The truck stop scanning war
Truck stop scanning is a thriving service now, but for how long?

By John Bendel, editor-at-large

Truck stop scanning is not exactly on life support, at least not yet. In fact, the company that now provides virtually all the truck stop scanning in North America says it is still adding new scanning locations.

Even so, truck stop scanning is obviously at its high-water mark. It’s likely all downhill from here, maybe slowly, maybe not so slowly. It all depends on the evolution of cellphone cameras – but even more on drivers’ ability to use them to create legible copies of paperwork.

Thoughts of truck stop scanning were prompted by the recent takeover by Pegasus TransTech of TripPak Services. Pegasus offers Transflo Express truck stop scanning at Pilot Flying J and Love’s; TripPak scans at TA/Petro locations. Pegasus and TripPak had been competitors since Pegasus first ventured onto TripPak turf in 2002.

TripPak had been around for a while back then, moving trucking paperwork from drivers on the road back to the companies for billing and settlement. Before TripPak, as many drivers probably remember, you held on to your papers until you returned home, or you made a special effort to send them from the road. Sometimes that meant mailing them from a local post office or FedExing them to the carrier.

TripPak simplified that process by installing their trademark yellow drop boxes at truck stops. You packaged up your documents and deposited them in the first TripPak box you came to. It was up to TripPak to get the paper to the carriers. They called the service TripPak Express. There are fewer of those yellow boxes now than there once were, but TripPak still puts the number at approximately 1,000.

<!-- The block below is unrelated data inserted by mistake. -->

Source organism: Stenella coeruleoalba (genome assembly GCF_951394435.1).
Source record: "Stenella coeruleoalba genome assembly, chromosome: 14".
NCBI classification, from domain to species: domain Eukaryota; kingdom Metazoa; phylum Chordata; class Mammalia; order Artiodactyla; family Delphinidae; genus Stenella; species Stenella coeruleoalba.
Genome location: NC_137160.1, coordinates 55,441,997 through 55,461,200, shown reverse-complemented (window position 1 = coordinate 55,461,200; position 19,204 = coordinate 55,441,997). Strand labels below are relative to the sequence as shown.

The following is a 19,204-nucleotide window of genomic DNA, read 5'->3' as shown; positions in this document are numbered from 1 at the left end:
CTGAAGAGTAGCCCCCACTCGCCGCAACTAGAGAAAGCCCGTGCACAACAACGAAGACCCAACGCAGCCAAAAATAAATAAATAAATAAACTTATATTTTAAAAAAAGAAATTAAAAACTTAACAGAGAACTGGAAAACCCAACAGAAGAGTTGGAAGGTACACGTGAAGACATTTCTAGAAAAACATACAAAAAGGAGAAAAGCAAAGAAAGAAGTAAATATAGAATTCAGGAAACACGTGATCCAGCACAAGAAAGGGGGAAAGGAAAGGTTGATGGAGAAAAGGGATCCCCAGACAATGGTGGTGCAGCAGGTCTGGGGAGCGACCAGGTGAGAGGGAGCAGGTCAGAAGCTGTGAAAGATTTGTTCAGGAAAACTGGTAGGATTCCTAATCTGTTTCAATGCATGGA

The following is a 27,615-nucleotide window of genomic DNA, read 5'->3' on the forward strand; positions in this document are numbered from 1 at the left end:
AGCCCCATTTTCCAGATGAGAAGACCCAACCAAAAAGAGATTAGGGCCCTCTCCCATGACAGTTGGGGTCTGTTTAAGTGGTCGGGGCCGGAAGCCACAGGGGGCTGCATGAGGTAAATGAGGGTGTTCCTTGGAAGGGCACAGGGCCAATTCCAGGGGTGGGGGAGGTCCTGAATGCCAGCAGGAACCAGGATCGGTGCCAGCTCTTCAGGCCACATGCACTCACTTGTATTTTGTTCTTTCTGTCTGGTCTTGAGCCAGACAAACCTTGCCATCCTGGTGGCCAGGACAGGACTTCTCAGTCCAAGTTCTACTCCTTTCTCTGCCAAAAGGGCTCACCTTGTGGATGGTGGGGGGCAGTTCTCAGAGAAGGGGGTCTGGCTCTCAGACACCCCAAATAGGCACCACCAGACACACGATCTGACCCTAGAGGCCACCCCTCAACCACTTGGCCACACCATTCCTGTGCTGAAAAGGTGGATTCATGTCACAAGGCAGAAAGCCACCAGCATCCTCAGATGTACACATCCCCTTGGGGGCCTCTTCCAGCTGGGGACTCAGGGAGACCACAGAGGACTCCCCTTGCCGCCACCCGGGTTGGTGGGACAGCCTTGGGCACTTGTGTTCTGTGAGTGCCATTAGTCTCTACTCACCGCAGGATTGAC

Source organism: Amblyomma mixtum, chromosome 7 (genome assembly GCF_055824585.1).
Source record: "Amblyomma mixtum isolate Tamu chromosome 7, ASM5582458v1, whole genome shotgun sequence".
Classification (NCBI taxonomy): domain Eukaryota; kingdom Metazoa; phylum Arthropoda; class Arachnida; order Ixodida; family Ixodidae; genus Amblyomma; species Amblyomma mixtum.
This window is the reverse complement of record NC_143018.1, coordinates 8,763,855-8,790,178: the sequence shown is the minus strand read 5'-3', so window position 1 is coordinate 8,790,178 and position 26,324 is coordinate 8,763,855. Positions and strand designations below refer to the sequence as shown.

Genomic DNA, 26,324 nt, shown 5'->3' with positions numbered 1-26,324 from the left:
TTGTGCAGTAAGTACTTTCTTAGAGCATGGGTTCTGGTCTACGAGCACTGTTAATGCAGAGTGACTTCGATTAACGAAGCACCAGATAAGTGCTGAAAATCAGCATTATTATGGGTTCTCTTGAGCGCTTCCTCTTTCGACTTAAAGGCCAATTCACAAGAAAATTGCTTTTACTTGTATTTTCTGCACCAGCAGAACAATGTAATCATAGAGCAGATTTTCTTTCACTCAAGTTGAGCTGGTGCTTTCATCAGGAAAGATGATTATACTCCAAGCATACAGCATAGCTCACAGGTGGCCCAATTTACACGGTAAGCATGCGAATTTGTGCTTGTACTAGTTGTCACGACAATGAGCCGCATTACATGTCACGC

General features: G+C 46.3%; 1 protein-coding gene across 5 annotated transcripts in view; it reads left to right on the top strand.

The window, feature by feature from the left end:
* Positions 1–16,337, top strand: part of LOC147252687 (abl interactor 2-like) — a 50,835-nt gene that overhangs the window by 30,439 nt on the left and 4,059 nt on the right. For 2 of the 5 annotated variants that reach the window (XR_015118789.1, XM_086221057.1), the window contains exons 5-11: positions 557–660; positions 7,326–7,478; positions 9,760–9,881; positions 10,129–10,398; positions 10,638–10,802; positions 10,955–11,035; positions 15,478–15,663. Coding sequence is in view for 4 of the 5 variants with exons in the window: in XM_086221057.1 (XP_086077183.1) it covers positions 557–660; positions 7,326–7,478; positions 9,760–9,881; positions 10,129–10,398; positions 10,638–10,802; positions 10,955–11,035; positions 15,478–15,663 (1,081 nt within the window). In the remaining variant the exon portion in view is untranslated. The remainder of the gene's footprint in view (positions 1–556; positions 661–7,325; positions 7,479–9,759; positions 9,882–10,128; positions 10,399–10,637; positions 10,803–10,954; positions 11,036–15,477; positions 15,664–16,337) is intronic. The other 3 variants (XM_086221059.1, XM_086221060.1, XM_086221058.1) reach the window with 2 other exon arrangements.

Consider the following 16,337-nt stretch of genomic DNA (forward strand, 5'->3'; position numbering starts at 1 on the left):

In 1995 TripPak opened a large scanning facility in Wilmington, Ohio. Instead of having the original documents sent to them, carriers could have them consigned to the new TripPak hub where they could be scanned and forwarded as electronic images over the newly emerging Internet. The service called TripPak Online saved time and, since TripPak would also store originals, space for the carriers. TripPak’s scanning service really took off in 1999 after Swift Transportation signed on as its first high-profile customer.

Then in 2002, Pegasus TransTech convinced Pilot truck stops that installing Pegasus-connected scanners would enable a viable and profitable service. The commercial truck stop scanning era was launched.

The service that Pegasus called Transflo Express involved no transportation of documents so it was faster than TripPak. It was also more efficient than faxing. The documents were electronic, not printed paper piling up by the carrier’s fax machine. It soon became clear that truck stop scanning was a viable business.

TripPak, the incumbent and the big guy on the block, downplayed truck stop scanning initially. Then they jumped in, and the truck stop scanning war was on.

TripPak was originally started by a Denver company called Truckload Management Inc., or TMI. Its TripPak operation ran out of Brentwood, Tenn. In 2004, TMI sold out to Affiliated Computer Services, or ACS, a far larger New York Stock Exchange company, which in turn was bought by Xerox in 2010.

Xerox pried TripPak out of the ACS mix and sold it to Pegasus TransTech earlier this year. Pegasus, on the other hand, has been a privately held corporation since it was launched as a document management enterprise in 1998.

Anyhow, it seems Pegasus TransTech finally won the truck stop scanning war. Both TripPak Express and Transflo Express are now under a single corporate banner. So you should be able to use either service, right?

Not yet, according to Pegasus spokesperson Karen Blanchard. The company hopes to make that possible in the near future, she explained, but for the moment a scanning account with TripPak can only be used at TripPak locations; Transflo Express accounts can only be used at Transflo Express locations.

Meanwhile, said Blanchard, TripPak’s smartphone app, TripPak Mobile, has been rolled into Transflo Mobile+, the new Pegasus app introduced in July.

Smartphone apps may just be the last mechanism for scanning and sending trucking documents from the road before the process goes entirely paperless. It’s just a matter of time. LL